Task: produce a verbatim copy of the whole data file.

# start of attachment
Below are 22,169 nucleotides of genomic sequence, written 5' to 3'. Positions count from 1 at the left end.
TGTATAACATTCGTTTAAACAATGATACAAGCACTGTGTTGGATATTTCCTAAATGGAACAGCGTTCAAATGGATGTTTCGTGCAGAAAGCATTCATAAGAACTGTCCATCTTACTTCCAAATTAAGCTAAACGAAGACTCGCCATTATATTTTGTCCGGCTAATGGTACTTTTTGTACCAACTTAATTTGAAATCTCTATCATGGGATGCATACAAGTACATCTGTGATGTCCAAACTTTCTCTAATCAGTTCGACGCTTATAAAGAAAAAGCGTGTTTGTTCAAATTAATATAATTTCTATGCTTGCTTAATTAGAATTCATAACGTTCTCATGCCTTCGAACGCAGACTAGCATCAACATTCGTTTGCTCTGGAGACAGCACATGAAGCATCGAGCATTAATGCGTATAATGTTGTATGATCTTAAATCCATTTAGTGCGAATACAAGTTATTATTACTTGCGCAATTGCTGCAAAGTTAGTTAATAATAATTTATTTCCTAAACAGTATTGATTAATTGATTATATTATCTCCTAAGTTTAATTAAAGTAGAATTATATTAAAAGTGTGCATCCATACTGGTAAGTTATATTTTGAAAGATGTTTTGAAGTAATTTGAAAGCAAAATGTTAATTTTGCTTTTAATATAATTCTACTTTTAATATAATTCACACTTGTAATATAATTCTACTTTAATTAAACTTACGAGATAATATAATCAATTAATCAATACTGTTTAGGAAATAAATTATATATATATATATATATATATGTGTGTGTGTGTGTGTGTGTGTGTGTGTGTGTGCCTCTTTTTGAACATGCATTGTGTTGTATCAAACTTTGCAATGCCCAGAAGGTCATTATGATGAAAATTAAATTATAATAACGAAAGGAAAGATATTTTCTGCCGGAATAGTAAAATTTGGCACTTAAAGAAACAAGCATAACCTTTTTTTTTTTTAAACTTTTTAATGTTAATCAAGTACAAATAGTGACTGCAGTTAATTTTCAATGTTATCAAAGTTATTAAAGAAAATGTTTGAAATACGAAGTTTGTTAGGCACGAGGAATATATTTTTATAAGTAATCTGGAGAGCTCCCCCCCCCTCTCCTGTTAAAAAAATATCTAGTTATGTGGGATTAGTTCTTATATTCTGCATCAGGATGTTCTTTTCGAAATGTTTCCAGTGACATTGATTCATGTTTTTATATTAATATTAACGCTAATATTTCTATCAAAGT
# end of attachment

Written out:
Below are 22,169 nucleotides of genomic sequence, written 5' to 3'. Positions count from 1 at the left end.
TGTATAACATTCGTTTAAACAATGATACAAGCACTGTGTTGGATATTTCCTAAATGGAACAGCGTTCAAATGGATGTTTCGTGCAGAAAGCATTCATAAGAACTGTCCATCTTACTTCCAAATTAAGCTAAACGAAGACTCGCCATTATATTTTGTCCGGCTAATGGTACTTTTTGTACCAACTTAATTTGAAATCTCTATCATGGGATGCATACAAGTACATCTGTGATGTCCAAACTTTCTCTAATCAGTTCGACGCTTATAAAGAAAAAGCGTGTTTGTTCAAATTAATATAATTTCTATGCTTGCTTAATTAGAATTCATAACGTTCTCATGCCTTCGAACGCAGACTAGCATCAACATTCGTTTGCTCTGGAGACAGCACATGAAGCATCGAGCATTAATGCGTATAATGTTGTATGATCTTAAATCCATTTAGTGCGAATACAAGTTATTATTACTTGCGCAATTGCTGCAAAGTTAGTTAATAATAATTTATTTCCTAAACAGTATTGATTAATTGATTATATTATCTCCTAAGTTTAATTAAAGTAGAATTATATTAAAAGTGTGCATCCATACTGGTAAGTTATATTTTGAAAGATGTTTTGAAGTAATTTGAAAGCAAAATGTTAATTTTGCTTTTAATATAATTCTACTTTTAATATAATTCACACTTGTAATATAATTCTACTTTAATTAAACTTACGAGATAATATAATCAATTAATCAATACTGTTTAGGAAATAAATTATATATATATATATATATATATGTGTGTGTGTGTGTGTGTGTGTGTGTGTGTGTGCCTCTTTTTGAACATGCATTGTGTTGTATCAAACTTTGCAATGCCCAGAAGGTCATTATGATGAAAATTAAATTATAATAACGAAAGGAAAGATATTTTCTGCCGGAATAGTAAAATTTGGCACTTAAAGAAACAAGCATAACCTTTTTTTTTTTTAAACTTTTTAATGTTAATCAAGTACAAATAGTGACTGCAGTTAATTTTCAATGTTATCAAAGTTATTAAAGAAAATGTTTGAAATACGAAGTTTGTTAGGCACGAGGAATATATTTTTATAAGTAATCTGGAGAGCTCCCCCCCCCTCTCCTGTTAAAAAAATATCTAGTTATGTGGGATTAGTTCTTATATTCTGCATCAGGATGTTCTTTTCGAAATGTTTCCAGTGACATTGATTCATGTTTTTATATTAATATTAACGCTAATATTTCTATCAAAGT